From Publishers Weekly
Like a pointillist painting, this fine debut is, from one perspective, formless--short vignettes, told from multiple points of view and in multiple voices, that are somewhat puzzling on their own and apparently have no connection to each other. Ultimately, however, these elements merge into a coherent and moving portrait of a young woman's journey toward a life-threatening crisis. In London, one cold day in late fall, Alice Raikes impulsively boards a train home to Scotland. Shortly after joining her two sisters in the Edinburgh train station, she sees something "odd and unexpected and sickening" in the station's restroom that causes her immediately to flee back to London. Later that evening, while walking to the grocery store, Alice broods over what she has seen, then abruptly steps into oncoming traffic. As she lies comatose in her hospital bed, a swirl of voices and images gradually reveals her past--her parents, especially her mother, Ann; her beloved grandmother, Elspeth; her two sisters, so unlike her, both physically and temperamentally; and John Friedman, whom she loved and lost--and hints at her precarious future. The unnamed spectacle of the opening washroom scene resurfaces in Alice's semiconscious haze, and its eventual elucidation comes as less of a shock than a confirmation of all we have learned about her tumultuous existence. Sharply observed details of everyday life and language, original and telling figures of speech and deftly handled plot twists reach a moving climax, while subtly raising the question of whether the objects of Alice's affection--and the sources of her agony--were worth enduring. Foreign rights sold in seven countries.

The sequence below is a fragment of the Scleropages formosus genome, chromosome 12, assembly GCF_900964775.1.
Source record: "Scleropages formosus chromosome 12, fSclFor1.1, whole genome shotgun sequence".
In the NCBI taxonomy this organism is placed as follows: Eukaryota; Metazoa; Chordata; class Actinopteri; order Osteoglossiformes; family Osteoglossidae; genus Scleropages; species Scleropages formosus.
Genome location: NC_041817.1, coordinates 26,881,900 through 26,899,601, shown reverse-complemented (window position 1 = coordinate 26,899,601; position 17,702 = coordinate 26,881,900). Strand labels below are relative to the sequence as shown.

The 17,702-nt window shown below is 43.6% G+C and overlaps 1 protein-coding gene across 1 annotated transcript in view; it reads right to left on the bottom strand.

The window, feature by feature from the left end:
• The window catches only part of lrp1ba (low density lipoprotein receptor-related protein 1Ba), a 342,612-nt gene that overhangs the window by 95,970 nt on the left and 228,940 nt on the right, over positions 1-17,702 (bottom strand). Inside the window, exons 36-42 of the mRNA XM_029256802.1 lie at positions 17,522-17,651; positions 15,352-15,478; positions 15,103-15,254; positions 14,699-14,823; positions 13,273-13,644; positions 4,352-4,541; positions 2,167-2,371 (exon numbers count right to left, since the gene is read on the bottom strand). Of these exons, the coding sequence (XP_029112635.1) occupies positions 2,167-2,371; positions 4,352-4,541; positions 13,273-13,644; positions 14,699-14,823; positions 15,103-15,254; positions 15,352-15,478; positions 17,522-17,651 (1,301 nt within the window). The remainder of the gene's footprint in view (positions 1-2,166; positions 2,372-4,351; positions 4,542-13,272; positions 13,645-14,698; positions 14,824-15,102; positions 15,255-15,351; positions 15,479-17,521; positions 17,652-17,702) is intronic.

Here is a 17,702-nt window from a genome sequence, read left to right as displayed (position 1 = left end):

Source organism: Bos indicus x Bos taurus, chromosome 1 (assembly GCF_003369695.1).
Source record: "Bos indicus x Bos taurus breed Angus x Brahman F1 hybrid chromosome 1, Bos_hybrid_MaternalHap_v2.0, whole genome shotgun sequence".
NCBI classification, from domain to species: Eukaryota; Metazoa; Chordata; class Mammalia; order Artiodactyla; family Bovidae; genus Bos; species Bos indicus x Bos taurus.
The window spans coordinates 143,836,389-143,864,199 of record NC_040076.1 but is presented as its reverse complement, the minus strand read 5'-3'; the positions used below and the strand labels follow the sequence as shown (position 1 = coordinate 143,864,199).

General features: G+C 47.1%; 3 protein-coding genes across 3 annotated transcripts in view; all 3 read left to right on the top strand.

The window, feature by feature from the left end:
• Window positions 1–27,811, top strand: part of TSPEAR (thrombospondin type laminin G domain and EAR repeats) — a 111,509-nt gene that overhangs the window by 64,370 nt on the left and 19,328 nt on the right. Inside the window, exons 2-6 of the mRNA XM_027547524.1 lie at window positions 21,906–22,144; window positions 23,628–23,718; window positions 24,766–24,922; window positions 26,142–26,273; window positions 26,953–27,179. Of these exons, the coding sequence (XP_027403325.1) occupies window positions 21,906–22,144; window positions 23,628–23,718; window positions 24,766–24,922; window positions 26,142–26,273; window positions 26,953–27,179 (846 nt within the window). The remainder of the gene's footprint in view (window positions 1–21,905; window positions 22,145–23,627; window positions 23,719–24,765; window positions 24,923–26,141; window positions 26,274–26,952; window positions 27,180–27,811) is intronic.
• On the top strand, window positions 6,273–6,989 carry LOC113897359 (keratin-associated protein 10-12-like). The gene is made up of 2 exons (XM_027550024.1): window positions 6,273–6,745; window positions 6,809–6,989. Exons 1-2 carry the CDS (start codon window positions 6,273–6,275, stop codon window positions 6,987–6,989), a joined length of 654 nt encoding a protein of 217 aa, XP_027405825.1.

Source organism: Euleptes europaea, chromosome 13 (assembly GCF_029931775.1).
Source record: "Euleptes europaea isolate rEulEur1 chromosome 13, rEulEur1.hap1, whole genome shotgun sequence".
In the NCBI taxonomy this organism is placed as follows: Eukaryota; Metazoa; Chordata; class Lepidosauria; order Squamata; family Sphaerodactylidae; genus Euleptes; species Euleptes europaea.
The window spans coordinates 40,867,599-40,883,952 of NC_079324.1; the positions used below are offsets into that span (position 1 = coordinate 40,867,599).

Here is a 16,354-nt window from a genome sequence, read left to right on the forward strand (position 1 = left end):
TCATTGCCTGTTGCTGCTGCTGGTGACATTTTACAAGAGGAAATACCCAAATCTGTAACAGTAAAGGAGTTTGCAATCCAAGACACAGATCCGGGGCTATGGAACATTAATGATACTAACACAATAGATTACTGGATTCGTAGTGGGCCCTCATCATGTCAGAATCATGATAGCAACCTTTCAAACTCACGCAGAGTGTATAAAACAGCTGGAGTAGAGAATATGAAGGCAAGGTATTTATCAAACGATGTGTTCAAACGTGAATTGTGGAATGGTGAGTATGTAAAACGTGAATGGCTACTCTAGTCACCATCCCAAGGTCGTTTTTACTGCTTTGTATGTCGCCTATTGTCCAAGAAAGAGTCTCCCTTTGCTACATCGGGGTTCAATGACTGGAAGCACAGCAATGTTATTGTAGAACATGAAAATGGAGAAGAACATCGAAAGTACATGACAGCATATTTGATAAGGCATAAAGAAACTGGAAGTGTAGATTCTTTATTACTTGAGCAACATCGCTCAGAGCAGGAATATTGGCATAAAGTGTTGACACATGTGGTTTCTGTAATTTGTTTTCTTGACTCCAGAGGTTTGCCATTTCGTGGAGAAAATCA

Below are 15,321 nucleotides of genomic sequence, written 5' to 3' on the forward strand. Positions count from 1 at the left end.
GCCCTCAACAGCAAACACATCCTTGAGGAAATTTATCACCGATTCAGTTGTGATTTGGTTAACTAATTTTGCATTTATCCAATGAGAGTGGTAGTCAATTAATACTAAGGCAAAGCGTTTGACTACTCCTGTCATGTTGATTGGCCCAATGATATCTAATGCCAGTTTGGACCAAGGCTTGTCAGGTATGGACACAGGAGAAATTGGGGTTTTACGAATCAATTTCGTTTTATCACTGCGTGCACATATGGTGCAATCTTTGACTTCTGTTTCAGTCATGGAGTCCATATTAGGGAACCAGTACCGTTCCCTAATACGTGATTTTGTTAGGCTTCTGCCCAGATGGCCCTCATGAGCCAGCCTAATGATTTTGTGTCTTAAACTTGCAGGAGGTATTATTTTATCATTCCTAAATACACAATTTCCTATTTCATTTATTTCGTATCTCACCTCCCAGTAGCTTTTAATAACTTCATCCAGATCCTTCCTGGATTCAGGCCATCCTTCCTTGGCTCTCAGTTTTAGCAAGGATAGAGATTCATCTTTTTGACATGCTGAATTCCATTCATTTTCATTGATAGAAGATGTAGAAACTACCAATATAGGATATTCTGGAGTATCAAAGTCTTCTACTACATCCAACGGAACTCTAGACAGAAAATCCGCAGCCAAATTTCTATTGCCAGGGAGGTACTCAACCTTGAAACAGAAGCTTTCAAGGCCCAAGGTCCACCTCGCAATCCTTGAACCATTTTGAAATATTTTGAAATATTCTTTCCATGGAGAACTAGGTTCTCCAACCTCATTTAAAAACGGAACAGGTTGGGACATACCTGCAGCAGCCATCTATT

Copyright 2001 Cahners Business Information, Inc.
From Library Journal
It is hard to believe that such an assured work comes from a first novelist. Starting in London with a young woman stepping off a curb in front of an oncoming car, O'Farrell gradually lays bare the harrowing realization that prompted the suicide attempt. On one level, this is a love story; on another it is an intergenerational tale of three women (grandmother Elspeth, mother Ann, and Alice, the victim). But to describe it as such sounds platitudinous, which it is definitely not. With smooth prose, O'Farrell moves seamlessly among the victim's family and friends and back and forth in time in seemingly random fashion, slowly revealing her characters' pasts and stunningly bringing the story back to the present. Despite its premise, this is not a depressing book. Published originally in the UK to good reviews, it should appeal to fans of Mary Gordon and Margaret Atwood, though it will draw a more popular audience than the latter.DFrancine Fialkoff, "Library Journal"
Copyright 2001 Reed Business Information, Inc.